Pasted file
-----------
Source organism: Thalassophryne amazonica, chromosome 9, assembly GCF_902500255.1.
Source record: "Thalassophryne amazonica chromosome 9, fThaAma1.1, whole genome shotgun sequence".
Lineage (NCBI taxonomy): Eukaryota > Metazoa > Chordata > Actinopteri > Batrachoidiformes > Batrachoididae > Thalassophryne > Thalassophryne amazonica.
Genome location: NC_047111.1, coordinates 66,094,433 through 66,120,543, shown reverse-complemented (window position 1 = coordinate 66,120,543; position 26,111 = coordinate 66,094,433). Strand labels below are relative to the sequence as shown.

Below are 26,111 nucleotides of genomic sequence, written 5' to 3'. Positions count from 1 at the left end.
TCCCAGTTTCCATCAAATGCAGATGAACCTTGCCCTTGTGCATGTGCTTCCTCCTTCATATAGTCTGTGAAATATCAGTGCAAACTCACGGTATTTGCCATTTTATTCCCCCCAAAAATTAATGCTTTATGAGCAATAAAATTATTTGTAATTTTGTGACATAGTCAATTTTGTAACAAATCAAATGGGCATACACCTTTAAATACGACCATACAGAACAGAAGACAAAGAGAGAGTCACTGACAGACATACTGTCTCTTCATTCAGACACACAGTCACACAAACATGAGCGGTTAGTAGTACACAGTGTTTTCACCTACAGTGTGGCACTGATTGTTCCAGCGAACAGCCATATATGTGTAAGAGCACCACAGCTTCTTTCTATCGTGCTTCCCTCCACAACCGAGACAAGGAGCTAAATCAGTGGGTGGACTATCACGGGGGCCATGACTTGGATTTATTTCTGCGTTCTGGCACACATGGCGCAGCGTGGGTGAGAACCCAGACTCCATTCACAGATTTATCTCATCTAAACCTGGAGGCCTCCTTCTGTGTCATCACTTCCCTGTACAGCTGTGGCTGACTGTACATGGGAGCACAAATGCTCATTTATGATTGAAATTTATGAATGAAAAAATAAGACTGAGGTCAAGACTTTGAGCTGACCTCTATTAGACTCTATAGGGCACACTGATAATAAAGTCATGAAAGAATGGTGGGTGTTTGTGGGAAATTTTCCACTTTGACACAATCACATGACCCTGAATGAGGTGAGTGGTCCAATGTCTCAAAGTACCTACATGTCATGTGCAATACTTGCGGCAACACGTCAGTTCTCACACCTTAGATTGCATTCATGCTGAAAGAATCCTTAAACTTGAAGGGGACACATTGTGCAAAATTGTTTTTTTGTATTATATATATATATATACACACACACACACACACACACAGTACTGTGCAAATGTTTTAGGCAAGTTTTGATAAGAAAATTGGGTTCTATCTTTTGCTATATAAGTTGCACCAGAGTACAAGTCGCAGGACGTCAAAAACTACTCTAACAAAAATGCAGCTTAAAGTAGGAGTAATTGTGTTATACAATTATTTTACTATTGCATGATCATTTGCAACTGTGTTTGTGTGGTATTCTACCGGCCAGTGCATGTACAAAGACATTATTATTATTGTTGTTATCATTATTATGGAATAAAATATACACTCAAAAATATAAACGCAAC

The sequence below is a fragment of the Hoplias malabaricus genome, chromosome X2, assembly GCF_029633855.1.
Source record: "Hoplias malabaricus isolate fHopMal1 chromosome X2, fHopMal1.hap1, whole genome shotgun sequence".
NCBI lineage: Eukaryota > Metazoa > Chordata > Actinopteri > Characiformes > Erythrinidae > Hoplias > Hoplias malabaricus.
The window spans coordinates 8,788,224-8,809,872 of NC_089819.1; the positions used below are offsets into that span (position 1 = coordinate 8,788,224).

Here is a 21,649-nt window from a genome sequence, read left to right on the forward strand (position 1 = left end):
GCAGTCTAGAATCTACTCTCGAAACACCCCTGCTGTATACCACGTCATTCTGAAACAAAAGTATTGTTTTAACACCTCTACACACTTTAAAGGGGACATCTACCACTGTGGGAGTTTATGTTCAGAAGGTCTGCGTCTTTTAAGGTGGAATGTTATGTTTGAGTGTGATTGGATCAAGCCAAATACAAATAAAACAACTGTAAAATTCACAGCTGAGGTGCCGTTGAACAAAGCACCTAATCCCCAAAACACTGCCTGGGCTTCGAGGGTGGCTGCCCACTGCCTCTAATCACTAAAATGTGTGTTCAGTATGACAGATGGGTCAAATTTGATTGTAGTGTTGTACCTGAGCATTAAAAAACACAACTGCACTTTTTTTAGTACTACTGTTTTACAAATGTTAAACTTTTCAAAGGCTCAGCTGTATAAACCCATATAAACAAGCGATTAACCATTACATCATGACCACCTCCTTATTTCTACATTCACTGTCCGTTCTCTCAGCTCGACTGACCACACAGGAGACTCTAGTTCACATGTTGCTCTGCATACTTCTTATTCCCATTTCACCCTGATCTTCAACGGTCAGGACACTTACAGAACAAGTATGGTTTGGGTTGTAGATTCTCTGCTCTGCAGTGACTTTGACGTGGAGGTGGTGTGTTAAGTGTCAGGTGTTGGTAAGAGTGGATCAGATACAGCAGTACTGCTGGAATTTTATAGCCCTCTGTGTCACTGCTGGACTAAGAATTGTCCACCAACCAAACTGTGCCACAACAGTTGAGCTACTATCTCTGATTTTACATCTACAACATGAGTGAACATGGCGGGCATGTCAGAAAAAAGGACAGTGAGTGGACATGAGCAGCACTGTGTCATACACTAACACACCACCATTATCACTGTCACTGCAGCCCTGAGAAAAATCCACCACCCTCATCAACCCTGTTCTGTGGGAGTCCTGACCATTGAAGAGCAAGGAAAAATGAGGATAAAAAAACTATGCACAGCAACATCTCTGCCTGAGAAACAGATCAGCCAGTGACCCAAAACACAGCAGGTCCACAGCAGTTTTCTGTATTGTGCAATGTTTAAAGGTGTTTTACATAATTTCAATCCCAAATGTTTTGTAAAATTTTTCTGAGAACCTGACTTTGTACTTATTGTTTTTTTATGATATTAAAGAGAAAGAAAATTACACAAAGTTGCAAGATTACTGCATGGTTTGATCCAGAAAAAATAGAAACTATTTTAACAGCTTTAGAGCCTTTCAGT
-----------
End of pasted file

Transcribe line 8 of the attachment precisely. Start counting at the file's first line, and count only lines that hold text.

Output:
Source record: "Hoplias malabaricus isolate fHopMal1 chromosome X2, fHopMal1.hap1, whole genome shotgun sequence".